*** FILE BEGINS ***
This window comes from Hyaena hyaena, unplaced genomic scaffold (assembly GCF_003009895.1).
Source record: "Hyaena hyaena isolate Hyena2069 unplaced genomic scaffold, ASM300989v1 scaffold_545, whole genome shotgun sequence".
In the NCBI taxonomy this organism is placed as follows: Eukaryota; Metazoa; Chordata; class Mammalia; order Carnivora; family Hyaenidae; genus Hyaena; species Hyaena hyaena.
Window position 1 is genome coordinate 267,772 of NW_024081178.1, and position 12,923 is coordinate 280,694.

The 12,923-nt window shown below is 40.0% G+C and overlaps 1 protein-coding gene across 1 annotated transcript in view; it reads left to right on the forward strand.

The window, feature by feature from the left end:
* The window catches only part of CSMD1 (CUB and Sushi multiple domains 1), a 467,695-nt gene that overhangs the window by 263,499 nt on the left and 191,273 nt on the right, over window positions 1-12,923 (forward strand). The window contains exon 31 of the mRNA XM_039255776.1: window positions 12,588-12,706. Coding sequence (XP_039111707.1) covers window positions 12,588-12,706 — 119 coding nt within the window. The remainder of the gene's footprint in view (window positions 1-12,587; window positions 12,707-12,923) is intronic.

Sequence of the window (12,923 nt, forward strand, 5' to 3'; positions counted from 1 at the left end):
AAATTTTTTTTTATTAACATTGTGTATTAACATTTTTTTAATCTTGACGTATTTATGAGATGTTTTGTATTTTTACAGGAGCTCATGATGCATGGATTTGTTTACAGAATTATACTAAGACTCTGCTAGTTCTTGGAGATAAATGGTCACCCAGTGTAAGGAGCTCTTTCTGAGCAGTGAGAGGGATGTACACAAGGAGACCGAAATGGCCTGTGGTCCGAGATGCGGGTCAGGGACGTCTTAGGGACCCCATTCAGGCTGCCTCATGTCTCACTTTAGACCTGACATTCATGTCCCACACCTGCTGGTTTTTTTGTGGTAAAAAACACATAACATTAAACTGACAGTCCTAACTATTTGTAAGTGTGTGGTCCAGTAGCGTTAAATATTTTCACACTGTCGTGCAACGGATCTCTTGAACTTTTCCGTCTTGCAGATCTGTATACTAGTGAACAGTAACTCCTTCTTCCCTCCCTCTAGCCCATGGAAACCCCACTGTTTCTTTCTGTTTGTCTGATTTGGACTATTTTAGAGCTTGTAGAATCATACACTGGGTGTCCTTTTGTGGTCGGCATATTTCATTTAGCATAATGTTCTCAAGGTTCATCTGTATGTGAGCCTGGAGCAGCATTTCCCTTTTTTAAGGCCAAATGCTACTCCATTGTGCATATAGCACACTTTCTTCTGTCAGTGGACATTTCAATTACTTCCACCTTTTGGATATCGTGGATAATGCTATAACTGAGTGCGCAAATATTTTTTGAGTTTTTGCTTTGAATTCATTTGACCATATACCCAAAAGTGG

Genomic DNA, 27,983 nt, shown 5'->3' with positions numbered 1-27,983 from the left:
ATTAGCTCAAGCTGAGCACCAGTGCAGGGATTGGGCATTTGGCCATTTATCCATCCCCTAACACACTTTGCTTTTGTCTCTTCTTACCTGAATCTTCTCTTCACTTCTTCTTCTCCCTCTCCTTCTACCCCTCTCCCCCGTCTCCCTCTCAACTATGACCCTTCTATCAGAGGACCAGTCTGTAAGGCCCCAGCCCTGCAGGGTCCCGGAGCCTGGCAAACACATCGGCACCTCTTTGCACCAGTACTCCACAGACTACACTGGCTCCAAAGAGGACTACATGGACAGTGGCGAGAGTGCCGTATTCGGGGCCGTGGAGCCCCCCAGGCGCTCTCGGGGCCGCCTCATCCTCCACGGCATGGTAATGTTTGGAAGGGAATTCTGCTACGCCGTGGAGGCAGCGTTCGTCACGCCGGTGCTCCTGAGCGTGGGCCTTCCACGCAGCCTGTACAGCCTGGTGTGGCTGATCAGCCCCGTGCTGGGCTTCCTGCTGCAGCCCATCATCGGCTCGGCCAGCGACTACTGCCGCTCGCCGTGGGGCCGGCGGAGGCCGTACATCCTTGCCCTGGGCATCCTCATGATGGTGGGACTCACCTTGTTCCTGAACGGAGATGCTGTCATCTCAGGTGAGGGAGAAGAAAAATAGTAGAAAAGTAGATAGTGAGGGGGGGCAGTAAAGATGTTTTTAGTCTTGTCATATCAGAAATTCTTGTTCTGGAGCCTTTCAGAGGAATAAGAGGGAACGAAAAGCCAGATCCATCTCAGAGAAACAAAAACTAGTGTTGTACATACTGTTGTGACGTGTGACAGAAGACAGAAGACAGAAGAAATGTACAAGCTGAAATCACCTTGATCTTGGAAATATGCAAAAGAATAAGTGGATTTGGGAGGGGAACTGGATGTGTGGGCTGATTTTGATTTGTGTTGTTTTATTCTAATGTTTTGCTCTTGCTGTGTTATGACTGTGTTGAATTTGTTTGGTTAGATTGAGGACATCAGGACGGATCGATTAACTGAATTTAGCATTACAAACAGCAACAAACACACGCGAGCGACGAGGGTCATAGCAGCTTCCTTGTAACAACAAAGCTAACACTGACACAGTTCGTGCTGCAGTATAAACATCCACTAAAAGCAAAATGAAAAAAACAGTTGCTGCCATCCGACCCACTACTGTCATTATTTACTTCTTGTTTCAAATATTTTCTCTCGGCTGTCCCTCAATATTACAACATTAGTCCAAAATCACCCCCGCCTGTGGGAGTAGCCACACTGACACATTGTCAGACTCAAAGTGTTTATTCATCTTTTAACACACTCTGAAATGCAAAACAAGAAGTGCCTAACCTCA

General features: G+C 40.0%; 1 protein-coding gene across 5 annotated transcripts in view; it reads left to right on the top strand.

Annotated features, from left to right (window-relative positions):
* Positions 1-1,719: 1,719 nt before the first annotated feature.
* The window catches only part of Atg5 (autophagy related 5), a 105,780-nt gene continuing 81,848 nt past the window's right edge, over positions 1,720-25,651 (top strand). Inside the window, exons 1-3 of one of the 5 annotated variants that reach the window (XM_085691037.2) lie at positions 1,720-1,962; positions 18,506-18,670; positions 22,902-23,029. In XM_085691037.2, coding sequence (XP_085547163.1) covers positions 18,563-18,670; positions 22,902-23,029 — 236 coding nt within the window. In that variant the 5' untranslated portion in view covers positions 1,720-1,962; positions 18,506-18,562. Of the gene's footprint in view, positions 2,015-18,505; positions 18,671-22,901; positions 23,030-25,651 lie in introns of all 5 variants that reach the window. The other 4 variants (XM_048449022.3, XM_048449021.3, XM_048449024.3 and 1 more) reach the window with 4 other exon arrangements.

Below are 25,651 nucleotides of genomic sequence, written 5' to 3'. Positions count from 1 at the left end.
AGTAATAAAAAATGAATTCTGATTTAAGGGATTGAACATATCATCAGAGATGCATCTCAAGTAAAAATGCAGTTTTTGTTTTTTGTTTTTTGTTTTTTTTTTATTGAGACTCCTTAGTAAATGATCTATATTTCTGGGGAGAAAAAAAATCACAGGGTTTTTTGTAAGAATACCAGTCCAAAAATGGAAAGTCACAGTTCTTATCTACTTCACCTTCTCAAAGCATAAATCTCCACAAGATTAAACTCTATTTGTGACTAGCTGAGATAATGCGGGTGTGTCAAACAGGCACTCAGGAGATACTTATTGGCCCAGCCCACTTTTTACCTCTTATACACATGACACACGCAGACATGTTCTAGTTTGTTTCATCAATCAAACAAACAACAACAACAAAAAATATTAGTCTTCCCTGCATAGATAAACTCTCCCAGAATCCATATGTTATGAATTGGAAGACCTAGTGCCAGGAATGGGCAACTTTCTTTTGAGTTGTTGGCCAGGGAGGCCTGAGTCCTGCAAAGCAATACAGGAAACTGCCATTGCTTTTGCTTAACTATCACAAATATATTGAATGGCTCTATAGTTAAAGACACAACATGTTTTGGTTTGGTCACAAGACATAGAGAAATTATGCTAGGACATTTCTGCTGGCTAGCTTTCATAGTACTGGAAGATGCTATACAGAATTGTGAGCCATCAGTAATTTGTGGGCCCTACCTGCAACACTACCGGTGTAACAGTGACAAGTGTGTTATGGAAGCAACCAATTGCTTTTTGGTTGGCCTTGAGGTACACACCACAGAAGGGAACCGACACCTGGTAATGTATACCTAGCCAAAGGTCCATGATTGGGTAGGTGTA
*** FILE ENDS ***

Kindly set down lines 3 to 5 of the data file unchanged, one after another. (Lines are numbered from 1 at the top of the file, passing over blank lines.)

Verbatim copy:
In the NCBI taxonomy this organism is placed as follows: Eukaryota; Metazoa; Chordata; class Mammalia; order Carnivora; family Hyaenidae; genus Hyaena; species Hyaena hyaena.
Window position 1 is genome coordinate 267,772 of NW_024081178.1, and position 12,923 is coordinate 280,694.

The 12,923-nt window shown below is 40.0% G+C and overlaps 1 protein-coding gene across 1 annotated transcript in view; it reads left to right on the forward strand.